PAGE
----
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The Costs of Sovereign Defaults:Theory and Empirical Evidence

Guido Sandleris

Business School Working Papers from Universidad Torcuato Di Tella

Abstract: Economic policy makers sometimes perceive a sovereign default as a jump into the unkown.The main piece of information missing is what the costs of the default are going to be. Assessing them correctly is crucial to evaluate how far a country should go to avoid a default. This paper analyzes the main potential sources of the costs of defaults discussed in the theoretical literature and evaluates the empirical evidence on the matter. I classify these potential sources in three groups: (1) sanctions imposed as penalties by creditors; (2) costs related to the information content of defaults; (3) costs related to domestic agents sovereign bond holdings, and present a simple model that captures the main intuition behind each of them. A review of the empirical evidence suggests that while costs generated in the aftermath of defaults by traditional mecha-nisms such as trade sanctions or exclusion from credit markets have not been significant in recent decades, the information revelation and the impact on domestic bond holders, particularly the banking system, seem to be the main costs of sovereign defaults.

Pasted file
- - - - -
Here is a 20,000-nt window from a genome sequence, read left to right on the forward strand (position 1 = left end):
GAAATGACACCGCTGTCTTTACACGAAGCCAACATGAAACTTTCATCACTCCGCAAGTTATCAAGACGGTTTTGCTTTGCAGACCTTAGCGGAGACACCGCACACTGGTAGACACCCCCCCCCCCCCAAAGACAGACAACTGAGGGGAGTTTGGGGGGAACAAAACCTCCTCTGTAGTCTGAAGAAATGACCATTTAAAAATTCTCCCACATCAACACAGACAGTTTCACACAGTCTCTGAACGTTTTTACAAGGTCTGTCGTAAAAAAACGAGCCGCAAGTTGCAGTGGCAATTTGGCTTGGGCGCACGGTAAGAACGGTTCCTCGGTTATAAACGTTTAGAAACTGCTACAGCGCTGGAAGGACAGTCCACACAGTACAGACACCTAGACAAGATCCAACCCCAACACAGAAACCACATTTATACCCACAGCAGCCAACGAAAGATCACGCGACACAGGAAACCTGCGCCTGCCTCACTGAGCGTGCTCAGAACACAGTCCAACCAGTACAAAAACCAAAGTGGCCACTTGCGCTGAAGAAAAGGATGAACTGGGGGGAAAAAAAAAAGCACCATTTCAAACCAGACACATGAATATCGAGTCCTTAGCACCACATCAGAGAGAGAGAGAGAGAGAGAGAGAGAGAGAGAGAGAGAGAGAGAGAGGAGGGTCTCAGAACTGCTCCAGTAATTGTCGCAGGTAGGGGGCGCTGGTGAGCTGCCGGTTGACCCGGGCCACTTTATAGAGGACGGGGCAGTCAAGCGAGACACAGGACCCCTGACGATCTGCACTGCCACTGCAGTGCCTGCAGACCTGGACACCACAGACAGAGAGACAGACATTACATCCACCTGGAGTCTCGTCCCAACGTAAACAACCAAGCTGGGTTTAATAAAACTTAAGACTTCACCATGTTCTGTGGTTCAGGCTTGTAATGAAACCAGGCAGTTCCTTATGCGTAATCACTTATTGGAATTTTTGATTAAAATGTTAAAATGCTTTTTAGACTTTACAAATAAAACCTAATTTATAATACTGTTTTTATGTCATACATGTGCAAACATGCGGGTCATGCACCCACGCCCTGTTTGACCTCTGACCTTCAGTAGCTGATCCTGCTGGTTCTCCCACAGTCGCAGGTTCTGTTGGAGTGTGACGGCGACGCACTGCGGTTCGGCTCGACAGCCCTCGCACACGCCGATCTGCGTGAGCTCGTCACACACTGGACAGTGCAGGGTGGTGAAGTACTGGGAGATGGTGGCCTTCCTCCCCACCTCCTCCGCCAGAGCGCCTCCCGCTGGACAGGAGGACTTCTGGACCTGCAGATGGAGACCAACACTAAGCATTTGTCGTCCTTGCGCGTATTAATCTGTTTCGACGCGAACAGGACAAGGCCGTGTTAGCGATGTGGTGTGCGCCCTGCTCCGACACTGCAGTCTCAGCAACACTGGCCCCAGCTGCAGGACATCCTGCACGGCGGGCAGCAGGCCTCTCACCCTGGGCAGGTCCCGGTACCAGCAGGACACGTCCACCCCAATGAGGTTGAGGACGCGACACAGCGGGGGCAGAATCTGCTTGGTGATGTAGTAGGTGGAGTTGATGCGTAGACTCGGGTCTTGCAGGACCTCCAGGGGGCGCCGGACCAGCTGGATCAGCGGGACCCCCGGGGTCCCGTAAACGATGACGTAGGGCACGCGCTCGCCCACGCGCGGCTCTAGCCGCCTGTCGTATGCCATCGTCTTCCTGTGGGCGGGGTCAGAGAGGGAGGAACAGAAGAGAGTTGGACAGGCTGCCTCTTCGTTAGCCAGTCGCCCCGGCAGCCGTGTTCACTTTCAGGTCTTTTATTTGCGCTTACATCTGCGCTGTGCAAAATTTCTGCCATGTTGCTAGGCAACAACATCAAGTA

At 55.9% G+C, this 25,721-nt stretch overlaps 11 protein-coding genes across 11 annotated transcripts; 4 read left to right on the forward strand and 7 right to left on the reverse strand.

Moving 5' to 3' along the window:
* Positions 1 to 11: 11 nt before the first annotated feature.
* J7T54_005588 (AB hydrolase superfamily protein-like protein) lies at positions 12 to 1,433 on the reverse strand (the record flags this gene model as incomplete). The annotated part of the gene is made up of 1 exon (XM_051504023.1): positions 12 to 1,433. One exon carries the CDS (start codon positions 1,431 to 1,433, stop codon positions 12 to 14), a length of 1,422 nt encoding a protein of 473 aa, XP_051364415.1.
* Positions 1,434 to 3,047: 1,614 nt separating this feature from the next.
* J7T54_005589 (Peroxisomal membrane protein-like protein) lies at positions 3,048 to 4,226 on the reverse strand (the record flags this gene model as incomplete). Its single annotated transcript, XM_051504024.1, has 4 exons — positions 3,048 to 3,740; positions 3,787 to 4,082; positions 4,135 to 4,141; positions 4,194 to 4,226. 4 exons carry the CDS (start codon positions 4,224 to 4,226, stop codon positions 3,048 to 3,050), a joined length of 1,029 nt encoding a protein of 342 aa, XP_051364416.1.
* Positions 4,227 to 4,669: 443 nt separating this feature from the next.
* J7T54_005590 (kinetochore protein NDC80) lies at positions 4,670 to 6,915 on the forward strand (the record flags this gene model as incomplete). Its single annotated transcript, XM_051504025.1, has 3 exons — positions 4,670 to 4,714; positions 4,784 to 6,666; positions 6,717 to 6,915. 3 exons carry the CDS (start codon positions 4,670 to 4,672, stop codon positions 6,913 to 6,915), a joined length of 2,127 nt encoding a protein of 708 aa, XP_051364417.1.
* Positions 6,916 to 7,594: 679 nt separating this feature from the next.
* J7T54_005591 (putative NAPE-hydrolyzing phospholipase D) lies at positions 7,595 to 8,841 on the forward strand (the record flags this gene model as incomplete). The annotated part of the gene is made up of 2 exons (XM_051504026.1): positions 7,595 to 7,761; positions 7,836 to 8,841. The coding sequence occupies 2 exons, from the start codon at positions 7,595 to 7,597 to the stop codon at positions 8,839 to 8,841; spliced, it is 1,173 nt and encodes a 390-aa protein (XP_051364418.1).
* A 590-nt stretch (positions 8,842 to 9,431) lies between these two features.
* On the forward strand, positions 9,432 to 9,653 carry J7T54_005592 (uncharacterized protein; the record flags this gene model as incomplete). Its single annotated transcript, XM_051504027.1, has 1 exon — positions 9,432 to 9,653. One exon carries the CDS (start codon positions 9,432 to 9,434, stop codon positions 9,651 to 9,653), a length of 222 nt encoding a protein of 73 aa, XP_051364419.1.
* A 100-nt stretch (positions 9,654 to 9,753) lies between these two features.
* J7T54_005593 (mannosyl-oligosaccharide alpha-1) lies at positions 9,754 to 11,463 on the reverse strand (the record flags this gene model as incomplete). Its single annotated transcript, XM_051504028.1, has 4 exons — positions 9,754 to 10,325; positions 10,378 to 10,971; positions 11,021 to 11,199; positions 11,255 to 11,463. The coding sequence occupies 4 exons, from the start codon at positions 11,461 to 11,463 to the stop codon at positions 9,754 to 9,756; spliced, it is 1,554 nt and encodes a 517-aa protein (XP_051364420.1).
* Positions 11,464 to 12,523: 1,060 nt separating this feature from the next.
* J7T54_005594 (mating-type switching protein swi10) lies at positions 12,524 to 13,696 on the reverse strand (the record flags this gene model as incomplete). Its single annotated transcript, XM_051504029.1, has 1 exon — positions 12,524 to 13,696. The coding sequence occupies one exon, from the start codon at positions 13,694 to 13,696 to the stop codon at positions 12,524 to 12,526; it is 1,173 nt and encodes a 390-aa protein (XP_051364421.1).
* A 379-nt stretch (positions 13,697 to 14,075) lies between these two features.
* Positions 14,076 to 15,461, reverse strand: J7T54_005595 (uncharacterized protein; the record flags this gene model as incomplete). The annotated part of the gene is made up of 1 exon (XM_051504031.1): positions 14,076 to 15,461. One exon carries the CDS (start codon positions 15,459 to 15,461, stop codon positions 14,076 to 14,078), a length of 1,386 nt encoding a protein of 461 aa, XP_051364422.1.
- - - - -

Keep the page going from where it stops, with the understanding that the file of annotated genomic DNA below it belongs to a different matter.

Pages: 33 pages
Date: 2015
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http://www.utdt.edu/download.php?fname=_144546000967590300.pdf (application/pdf)

Related works:
Journal Article: The Costs of Sovereign Default: Theory and Empirical Evidence (2016) Downloads
Working Paper: The Costs of Sovereign Defaults:Theory and Empirical Evidence (2012) Downloads
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